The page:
EDC History: Higo no Kami
Knife trends come and go, but some knives stand the test of time and remain popular from generation to generation. As evident by knives like the Swiss Army Knife or the Douk-Douk, sometimes less is more; durability and an iconic design can ensure a knife’s legacy.
One such knife is the Higo no Kami, a traditional Japanese pocket knife currently seeing a resurgence among everyday carry culture. For some, the Higo no Kami–also spelled as higonokami, or referred to as just a Higo–is an old stand-by. But for many, Higos are emerging from obscurity thanks to their unique design and history.
Origins of the Higo no Kami
The phrase “Higo no Kami” translates into “The Lord of Higo,” and it’s here that the rich history of this knife begins. Higo is the former name of what’s now known as the Kyushu province of Japan. Despite its grand name, the Higo no Kami is known for being a tool for the common folk (as the best knives seem to be).
Higo no Kami knives were made in 1896, and its creation is attributed to knifemakers Murakami and Shigeji Nagao. According to a research report published on BritishBlades.com, “The original knife … didn’t feature any device to lock the blade. The story says that [Murakami] first had the idea to add a lever to the blade, thus giving the knife the look it still has today and ensuring its commercial success.”
In the 1870s, a war between samurais and the “modern army of the emperor” resulted in samurais’ loss of power and status and, subsequently, their swords. Swordmakers turned instead to knifemaking to help recover lost profits from their flailing sword business. This took place in Miki, Japan, which is now known as the “historical birthplace of the higonokami,” according to the report. It wasn’t until 1907, when a knifemaker’s guild was established, that the name was trademarked.
After that, the popularity of the Higo no Kami soared. It became a must-have tool for many people of all ages, and the popularity continued throughout WWII. But a decline eventually began in the 1960s as the result of new knife laws. According to the BritishBlades report, the laws developed after a “mentally disturbed youngster murdered the head of the socialist party by slashing him in public with the same kind of sword that had been banned a century earlier in 1876.” Japan has had strict knife laws ever since.
As such, nostalgia has contributed to the consistency of Higo no Kami ownership, especially among those who owned Higos as children, and it appears that the once-beloved knife is once again finding a home in the pockets of knife collectors worldwide.
Appeal of the Higo no Kami
There are a few reasons Higo knives have been, and continue to be, popular: the design, the novelty, and the cost. Higo no Kami blades are typically less than 4 in., which makes for a light pocket folder. According to TheTruthAboutKnives and their series, “Know Your Knives,” Higo no Kami scales are “typically brass or soft metal, with friction lock or long tang to prevent accidental blade closure.”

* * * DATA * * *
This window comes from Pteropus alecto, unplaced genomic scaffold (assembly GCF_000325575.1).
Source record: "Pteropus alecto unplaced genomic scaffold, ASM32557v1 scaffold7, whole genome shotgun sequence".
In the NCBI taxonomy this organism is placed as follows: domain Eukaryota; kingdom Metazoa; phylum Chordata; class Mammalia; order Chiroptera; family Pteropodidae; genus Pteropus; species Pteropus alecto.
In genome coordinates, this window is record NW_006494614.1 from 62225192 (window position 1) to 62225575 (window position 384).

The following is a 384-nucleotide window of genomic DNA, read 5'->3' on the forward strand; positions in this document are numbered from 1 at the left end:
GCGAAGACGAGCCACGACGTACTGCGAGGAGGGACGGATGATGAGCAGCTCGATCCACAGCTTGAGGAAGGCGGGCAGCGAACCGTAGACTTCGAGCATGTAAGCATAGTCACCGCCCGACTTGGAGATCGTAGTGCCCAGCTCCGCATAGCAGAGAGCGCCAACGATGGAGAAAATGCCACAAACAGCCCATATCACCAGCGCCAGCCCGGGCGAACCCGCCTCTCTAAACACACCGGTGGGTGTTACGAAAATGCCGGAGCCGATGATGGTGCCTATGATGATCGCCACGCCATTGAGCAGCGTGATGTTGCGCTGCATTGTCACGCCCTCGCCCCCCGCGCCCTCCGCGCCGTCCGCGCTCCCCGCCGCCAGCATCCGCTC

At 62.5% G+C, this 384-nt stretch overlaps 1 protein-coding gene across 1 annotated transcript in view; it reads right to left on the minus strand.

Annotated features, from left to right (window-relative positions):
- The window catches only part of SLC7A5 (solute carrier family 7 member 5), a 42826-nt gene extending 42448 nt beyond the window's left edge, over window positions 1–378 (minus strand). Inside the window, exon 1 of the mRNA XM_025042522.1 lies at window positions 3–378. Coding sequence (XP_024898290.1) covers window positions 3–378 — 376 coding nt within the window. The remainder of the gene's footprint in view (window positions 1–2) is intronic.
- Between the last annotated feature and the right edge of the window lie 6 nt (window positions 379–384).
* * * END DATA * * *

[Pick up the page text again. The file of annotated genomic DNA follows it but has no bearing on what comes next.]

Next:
Its inverted tanto blade shape is balanced with a handle of the same width, which gives the knife a simple, streamlined shape. When closed, the blade is entirely sheathed by the handle. The handle is stamped with kanji bearing the maker’s name and the blade material. The result is a traditional Japanese-style knife with a beautiful aesthetic that stands the test of time. Combined with brushed metal or raw wood EDC items, it’s easily modernized; paired with brass or gold items, it creates a more classic EDC. There is some power in its versatility.
Like the Douk-Douk, there is some novelty in its origins. The cultural significance makes it a refreshingly non-Western tool to possess. That it was beloved by former samurais is also a powerful reminder of the impact knives can have on the lives of their owners.
Although not every Higo knife on the web is the real deal (as explained below), most are available for under $100 on the internet. Amazon.com sells Higo no Kami knives starting at just $15, and that’s fairly consistent across the web.
EDCing a Higo
Higo no Kami knives make for a unique but reliable EDC folder, not unlike an Opinel. It’s interesting to note that while the Higo no Kami is the result of a long history of Japanese warrior culture, current Japanese knife laws prohibit carrying blades longer than 3 in. There are smaller Higo knives available to comply with these laws.
There are also variations of Higo knives, and it’s important for serious collectors to know the distinction. Many knives called Higo no Kami are considered replicas or knock-offs and are not actually legitimate. For some intending to EDC this knife, this is unimportant, as they still serve the same purpose and tend to still be well-made. Packaging can usually indicate if a Higo is the real-deal–traditional Higos come in a blue and gold box.
There is only one man left who manufactures the real Higo no Kami knives. That man is Motosuke Nagao, who is a descendant of blacksmiths in the Miki region. Nagao’s sucessor has yet to be named, and as he is aging, some fear that the trademarked Higo no Kami will be lost forever. Another knifemaker named Miyamoto Seisakusho is a former Higonokami guild member, and he also makes his own Higo no Kami-style knives referred to as Higonaifu (“Higo knife”). His knives have been praised for their quality, and although they are not the historical trademarked Higos, they are still well-respected among collectors.
The Higo no Kami is a knife that’s remained largely unchanged for the past 100 years. Although the future of the Higo no Kami is uncertain, its influence has been as strong and sharp as its iconic blade. The aesthetic will likely continue to be cherished in the future, and the history makes Higos a priceless addition to an everyday carry and knife collection.
To learn more about Higo no Kami knives, check out the full translated report at BritishBlades.com.